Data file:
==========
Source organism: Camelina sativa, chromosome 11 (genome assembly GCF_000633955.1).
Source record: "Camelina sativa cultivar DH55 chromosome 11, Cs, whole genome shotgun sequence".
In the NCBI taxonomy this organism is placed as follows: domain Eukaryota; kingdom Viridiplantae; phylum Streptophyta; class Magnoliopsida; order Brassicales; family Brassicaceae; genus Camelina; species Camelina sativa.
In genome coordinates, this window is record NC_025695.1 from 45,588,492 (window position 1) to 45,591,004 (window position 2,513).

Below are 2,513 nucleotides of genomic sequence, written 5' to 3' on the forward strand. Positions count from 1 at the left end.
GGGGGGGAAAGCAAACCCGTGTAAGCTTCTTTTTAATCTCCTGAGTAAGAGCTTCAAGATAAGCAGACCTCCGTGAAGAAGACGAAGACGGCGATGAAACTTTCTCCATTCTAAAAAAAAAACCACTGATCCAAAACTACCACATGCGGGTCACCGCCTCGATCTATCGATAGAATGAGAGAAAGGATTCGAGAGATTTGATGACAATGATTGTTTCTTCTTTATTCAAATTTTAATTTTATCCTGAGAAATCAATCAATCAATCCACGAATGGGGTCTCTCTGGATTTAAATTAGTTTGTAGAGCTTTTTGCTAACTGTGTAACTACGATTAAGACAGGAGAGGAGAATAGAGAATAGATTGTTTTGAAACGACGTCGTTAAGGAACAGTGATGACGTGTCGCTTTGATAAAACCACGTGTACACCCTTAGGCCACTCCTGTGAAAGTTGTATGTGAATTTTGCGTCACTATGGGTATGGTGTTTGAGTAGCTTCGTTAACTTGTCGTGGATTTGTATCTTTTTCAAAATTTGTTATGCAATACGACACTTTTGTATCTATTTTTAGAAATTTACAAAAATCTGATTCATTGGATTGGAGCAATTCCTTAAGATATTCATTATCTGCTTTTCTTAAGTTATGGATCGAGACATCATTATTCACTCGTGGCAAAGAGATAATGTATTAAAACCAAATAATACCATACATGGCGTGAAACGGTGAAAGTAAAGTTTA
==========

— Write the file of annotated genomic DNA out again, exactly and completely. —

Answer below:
Source organism: Camelina sativa, chromosome 11 (genome assembly GCF_000633955.1).
Source record: "Camelina sativa cultivar DH55 chromosome 11, Cs, whole genome shotgun sequence".
In the NCBI taxonomy this organism is placed as follows: domain Eukaryota; kingdom Viridiplantae; phylum Streptophyta; class Magnoliopsida; order Brassicales; family Brassicaceae; genus Camelina; species Camelina sativa.
In genome coordinates, this window is record NC_025695.1 from 45,588,492 (window position 1) to 45,591,004 (window position 2,513).

Below are 2,513 nucleotides of genomic sequence, written 5' to 3' on the forward strand. Positions count from 1 at the left end.
GGGGGGGAAAGCAAACCCGTGTAAGCTTCTTTTTAATCTCCTGAGTAAGAGCTTCAAGATAAGCAGACCTCCGTGAAGAAGACGAAGACGGCGATGAAACTTTCTCCATTCTAAAAAAAAAACCACTGATCCAAAACTACCACATGCGGGTCACCGCCTCGATCTATCGATAGAATGAGAGAAAGGATTCGAGAGATTTGATGACAATGATTGTTTCTTCTTTATTCAAATTTTAATTTTATCCTGAGAAATCAATCAATCAATCCACGAATGGGGTCTCTCTGGATTTAAATTAGTTTGTAGAGCTTTTTGCTAACTGTGTAACTACGATTAAGACAGGAGAGGAGAATAGAGAATAGATTGTTTTGAAACGACGTCGTTAAGGAACAGTGATGACGTGTCGCTTTGATAAAACCACGTGTACACCCTTAGGCCACTCCTGTGAAAGTTGTATGTGAATTTTGCGTCACTATGGGTATGGTGTTTGAGTAGCTTCGTTAACTTGTCGTGGATTTGTATCTTTTTCAAAATTTGTTATGCAATACGACACTTTTGTATCTATTTTTAGAAATTTACAAAAATCTGATTCATTGGATTGGAGCAATTCCTTAAGATATTCATTATCTGCTTTTCTTAAGTTATGGATCGAGACATCATTATTCACTCGTGGCAAAGAGATAATGTATTAAAACCAAATAATACCATACATGGCGTGAAACGGTGAAAGTAAAGTTTA